OPINION: Female faith leaders – What’s the big deal?

OPINION: Female faith leaders – What’s the big deal?

By Ben Rich is former Chief Executive of Reform Judaism

Standing last month outside York Minister, being interviewed by a sports commentator about the significance of the ordination of the first Anglican bishop, was one of my more unusual experiences. 19 Ben Rich oped2 (2)

Together with the convenor of York Quakers and a representative of the Catholic campaign for Female priests, I was put through my paces by presenter Adrian Chiles. I found myself slightly taken aback by what a big deal the occasion seemed to be. Half a dozen film crews, hundreds of clerics – many female – and the Archbishop of York were present to see Libby Lane become the Bishop of Stockport in a breakthrough moment for the Church of England. And yet within Liberal and Reform Judaism, the sight of female clergy long since ceased to be noteworthy.

Growing up, Rabbi Julia Neuberger oversaw my Kabalah Torah (the then Liberal equivalent to a barmitzvah) and it seemed strange to go to other shuls to discover men could also be rabbis. And women now hold pretty much every senior position within our movement: Charley Baginsky, chair of the Liberal Rabbinic Conference, Deborah Kahn-Harris, principal of our rabbinic training college, Alex Wright, the senior rabbi of our largest shul, the Liberal Jewish Synagogue in St John’s Wood.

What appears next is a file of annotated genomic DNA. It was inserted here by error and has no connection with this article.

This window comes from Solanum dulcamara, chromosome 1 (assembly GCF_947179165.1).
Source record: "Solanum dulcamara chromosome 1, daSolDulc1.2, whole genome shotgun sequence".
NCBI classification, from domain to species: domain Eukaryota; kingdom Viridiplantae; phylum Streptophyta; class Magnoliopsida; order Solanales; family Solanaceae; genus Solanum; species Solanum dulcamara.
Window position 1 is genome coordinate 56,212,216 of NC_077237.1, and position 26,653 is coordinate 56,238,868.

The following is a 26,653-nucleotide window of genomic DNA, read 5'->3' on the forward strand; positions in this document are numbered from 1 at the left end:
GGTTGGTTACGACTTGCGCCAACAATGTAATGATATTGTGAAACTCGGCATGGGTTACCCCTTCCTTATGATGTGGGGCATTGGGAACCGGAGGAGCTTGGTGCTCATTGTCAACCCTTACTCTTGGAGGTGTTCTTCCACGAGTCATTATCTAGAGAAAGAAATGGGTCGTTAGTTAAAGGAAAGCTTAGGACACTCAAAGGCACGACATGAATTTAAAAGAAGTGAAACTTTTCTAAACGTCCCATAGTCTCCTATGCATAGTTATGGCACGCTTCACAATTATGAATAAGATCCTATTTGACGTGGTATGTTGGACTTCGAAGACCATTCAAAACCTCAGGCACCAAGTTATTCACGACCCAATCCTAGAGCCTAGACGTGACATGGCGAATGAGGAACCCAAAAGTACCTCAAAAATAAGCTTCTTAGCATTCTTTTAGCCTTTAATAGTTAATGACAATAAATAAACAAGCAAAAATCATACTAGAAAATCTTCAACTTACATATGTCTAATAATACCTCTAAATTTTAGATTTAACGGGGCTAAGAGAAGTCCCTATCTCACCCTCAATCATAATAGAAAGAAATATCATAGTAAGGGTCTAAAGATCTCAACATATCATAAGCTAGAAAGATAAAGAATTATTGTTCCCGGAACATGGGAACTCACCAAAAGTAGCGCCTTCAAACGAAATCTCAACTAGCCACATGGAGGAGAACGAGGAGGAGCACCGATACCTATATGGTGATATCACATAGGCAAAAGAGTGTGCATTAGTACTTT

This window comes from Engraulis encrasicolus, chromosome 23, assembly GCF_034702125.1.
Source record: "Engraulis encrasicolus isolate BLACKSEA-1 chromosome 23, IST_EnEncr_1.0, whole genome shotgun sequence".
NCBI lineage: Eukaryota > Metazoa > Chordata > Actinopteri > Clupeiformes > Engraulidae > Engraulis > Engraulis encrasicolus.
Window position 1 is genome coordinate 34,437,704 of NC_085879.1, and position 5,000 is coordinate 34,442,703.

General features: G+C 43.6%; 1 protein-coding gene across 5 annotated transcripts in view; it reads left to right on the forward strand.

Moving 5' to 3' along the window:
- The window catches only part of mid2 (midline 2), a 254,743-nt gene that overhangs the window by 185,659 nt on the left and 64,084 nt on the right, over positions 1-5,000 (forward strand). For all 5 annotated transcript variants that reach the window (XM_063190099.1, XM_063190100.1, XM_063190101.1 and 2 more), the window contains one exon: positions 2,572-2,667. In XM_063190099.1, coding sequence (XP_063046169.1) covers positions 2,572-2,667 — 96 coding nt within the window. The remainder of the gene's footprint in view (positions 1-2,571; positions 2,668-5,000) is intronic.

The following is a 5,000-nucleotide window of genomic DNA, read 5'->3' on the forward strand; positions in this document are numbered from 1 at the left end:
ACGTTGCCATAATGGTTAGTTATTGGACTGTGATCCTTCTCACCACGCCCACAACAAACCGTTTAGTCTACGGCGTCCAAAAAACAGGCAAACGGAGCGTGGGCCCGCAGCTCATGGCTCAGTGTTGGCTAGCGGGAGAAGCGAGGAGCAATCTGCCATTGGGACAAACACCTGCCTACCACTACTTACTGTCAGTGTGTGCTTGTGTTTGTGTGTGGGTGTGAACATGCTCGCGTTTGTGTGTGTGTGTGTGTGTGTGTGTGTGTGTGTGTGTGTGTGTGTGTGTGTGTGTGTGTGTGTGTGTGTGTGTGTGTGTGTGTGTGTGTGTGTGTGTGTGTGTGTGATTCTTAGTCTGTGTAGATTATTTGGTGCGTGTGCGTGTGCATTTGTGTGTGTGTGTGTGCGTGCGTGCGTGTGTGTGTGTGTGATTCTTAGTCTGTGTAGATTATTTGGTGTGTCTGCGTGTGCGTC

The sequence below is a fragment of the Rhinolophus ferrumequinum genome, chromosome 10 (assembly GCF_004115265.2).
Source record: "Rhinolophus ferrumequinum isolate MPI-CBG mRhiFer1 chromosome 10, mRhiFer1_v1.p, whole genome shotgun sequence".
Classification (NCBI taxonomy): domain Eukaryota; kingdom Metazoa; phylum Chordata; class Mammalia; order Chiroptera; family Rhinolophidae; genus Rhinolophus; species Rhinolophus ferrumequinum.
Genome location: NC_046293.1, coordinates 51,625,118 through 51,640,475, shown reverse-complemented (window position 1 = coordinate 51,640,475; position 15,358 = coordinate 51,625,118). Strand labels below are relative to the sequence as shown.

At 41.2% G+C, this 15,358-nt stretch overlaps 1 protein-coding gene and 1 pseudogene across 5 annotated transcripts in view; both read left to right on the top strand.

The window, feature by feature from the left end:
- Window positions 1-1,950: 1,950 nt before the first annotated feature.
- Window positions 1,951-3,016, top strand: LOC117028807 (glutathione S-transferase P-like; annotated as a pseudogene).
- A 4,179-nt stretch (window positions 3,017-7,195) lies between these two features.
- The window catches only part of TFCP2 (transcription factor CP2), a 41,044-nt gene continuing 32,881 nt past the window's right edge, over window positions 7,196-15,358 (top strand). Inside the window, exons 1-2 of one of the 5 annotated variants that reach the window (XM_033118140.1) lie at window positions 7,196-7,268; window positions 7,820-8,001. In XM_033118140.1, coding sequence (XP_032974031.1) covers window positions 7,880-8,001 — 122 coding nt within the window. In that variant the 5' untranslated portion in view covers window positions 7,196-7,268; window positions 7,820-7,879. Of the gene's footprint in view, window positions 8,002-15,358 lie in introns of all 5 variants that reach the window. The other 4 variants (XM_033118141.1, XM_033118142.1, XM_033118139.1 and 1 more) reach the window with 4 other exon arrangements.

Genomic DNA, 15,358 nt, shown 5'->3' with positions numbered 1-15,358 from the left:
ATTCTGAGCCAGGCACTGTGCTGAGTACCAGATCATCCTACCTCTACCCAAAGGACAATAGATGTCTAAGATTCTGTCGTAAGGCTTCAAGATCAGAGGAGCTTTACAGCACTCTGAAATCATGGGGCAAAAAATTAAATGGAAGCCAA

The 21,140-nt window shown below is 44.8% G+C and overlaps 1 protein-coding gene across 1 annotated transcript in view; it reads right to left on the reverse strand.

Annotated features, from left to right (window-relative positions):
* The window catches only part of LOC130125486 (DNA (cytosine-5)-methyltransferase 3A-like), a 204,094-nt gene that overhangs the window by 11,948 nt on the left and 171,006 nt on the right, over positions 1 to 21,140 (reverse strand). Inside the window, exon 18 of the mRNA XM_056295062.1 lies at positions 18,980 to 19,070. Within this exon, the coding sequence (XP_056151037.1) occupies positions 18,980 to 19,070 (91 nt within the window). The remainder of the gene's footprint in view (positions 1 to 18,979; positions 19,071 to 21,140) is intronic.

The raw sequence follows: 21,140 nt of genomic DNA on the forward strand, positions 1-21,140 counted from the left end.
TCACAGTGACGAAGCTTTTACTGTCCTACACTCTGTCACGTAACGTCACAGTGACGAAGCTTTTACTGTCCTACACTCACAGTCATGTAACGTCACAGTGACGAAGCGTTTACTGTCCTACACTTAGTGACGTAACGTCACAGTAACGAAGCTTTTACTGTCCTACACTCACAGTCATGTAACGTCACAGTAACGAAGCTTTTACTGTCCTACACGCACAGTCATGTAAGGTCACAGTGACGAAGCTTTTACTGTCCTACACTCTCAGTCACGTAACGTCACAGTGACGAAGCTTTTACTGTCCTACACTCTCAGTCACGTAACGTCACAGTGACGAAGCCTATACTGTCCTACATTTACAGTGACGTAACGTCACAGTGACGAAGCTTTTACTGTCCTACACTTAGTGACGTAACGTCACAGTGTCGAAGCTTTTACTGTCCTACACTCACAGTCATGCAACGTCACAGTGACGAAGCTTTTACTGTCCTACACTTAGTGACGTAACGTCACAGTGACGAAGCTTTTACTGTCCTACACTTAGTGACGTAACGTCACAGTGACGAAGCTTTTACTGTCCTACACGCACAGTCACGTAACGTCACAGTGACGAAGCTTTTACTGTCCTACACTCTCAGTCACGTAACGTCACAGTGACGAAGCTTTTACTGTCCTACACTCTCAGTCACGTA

Our movement – founded on the principle of gender equality – is so much stronger for its exercise in practice.

We are able to call on the talents of all the members of our small community, not just half, and we can attract the very best into the rabbinate because there is no ceiling on their ambitions.

Gender equality is one of the core features that distinguishes progressive Judaism from its Orthodox alternatives.

In some respects, it would be a shame to lose what in marketing jargon is an important unique selling point and yet that would be to diminish the contribution that women have to make across the denominations.

I hope the work of the increasing band of feminists within the Orthodox movement will bring about a change of attitudes there, too, so women have the opportunity to play a greater role in our religion, whichever denomination they choose.

Because if they can, all Judaism will be stronger. And if the Church of England can do it, then maybe it is no dream.

• Ben Rich is former Chief Executive of Reform Judaism

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